Pre-filled tax returns? Could it work in Australia?
A parliamentary committee has recommended that the Commonwealth Government should undertake a review before 2022 for the purpose of identifying how Australia’s tax system can be simplified.
The report by the House of Representatives Standing Committee on Tax and Revenue (Committee) ‘Taxpayer Engagement with the Tax System’ urges that Australia should seek to progress towards a wholly “push return” tax system, where the Australian Taxation Office (ATO) is pushing the data out to taxpayers in a pre-filled return form.
The Committee has identified the relative complexity of Australia’s tax system as a barrier in the way of achieving the “one touch” or even “no touch” taxpayer acceptance of their pre-filled return, which is now commonplace in Scandinavia for example. However this is not the only contributing factor – further adoption of digital technology including certified cash registers at retail outlets and mandatory e-invoicing will also be important. Russia commenced a transition to certified cash registers in 2017.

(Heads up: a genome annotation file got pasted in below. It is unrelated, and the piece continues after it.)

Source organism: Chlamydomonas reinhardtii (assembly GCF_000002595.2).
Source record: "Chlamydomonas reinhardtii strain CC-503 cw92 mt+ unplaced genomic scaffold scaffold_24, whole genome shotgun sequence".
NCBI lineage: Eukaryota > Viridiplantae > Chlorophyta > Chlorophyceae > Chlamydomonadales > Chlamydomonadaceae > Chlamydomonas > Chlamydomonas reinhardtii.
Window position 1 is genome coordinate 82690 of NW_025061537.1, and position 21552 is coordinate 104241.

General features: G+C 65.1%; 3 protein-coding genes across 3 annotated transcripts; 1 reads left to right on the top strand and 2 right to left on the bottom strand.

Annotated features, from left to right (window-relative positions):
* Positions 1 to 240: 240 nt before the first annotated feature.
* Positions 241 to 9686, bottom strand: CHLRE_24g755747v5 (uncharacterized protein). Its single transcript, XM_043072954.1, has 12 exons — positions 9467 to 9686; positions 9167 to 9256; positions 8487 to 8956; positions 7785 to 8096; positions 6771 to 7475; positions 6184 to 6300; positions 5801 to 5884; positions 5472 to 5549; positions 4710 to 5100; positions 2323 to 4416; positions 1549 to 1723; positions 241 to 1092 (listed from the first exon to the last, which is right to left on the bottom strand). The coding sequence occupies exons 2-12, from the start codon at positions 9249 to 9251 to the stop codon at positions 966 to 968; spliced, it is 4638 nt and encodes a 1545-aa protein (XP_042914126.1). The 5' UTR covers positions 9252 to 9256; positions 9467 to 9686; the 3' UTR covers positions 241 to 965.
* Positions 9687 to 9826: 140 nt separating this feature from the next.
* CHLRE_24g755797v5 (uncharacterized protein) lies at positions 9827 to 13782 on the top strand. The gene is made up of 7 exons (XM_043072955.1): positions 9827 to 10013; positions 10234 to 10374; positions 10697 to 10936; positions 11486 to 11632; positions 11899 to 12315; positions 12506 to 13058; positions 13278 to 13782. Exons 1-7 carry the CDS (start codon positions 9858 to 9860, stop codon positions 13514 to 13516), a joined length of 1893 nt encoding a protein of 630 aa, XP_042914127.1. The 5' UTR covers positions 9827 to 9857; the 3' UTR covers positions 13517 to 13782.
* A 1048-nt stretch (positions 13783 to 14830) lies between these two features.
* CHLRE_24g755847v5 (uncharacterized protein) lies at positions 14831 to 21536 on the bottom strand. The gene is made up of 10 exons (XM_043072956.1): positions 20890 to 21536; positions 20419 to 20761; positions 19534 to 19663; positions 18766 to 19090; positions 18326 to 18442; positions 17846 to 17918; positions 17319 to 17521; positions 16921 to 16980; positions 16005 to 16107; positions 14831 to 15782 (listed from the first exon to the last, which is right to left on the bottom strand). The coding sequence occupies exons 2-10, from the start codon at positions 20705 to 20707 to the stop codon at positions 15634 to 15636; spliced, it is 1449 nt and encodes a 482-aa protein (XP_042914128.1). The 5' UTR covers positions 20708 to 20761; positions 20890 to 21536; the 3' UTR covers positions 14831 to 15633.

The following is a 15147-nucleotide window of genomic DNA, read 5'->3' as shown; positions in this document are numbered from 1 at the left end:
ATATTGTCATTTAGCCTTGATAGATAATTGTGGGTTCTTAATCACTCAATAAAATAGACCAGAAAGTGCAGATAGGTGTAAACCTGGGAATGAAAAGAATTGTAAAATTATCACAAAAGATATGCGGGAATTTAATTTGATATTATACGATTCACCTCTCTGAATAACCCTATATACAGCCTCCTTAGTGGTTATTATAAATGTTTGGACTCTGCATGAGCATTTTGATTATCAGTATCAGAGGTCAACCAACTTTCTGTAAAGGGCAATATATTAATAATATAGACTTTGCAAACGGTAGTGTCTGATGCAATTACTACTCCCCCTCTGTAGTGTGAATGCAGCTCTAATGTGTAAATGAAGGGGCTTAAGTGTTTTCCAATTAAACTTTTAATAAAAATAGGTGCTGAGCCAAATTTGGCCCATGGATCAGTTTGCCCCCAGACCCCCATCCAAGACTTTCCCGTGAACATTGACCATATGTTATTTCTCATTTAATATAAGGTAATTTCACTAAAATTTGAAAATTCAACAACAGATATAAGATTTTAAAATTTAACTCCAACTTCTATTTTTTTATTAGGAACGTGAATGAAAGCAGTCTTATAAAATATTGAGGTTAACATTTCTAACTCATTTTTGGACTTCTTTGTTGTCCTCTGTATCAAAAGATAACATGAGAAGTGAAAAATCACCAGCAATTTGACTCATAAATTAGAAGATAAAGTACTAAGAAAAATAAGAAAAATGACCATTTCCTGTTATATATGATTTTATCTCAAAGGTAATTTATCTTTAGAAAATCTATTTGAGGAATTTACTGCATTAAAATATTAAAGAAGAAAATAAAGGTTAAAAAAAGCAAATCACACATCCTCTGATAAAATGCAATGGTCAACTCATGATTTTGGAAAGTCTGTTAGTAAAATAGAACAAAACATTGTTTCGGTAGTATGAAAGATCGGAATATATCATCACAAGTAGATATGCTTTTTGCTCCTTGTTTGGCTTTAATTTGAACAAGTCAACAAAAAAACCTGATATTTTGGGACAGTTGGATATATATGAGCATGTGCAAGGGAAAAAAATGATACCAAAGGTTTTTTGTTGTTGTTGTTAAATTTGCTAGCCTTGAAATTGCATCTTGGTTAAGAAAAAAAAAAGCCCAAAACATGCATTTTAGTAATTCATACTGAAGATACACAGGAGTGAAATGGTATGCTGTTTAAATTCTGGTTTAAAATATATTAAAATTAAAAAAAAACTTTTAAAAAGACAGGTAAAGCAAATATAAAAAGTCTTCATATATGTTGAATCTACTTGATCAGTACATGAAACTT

The Committee highlights two particular areas where reform of the tax law would support progress towards the “push return”. The first of these is work-related deductions. The Committee recommends consideration of introducing a standard deduction amount for all workers, with the option to provide full substantiation via the tax return if the taxpayer wishes to claim a higher amount.
The second area is the distinction between an employee and an independent contractor. The Committee asks whether a possible solution to the current uncertainty of classification experienced by workers and businesses would be to introduce a new concept of the “dependent contractor” to cover workers who are not common law employees, but are also not carrying on an enterprise.
It is interesting to ponder the Committee’s recommendations in terms of how the Committee seeks to reconcile its views on simplicity and fairness. One of the reasons for our current system’s complexity is the legislature’s aspiration for the tax laws to be seen as fair, and as immune as possible to the “rort”. It is likely to be the case that if we truly desire simplicity, we will have to accept a certain bluntness in the way the future tax laws apply.
However if those laws can work with greater efficiency, then a consequence may be lower tax rates for all.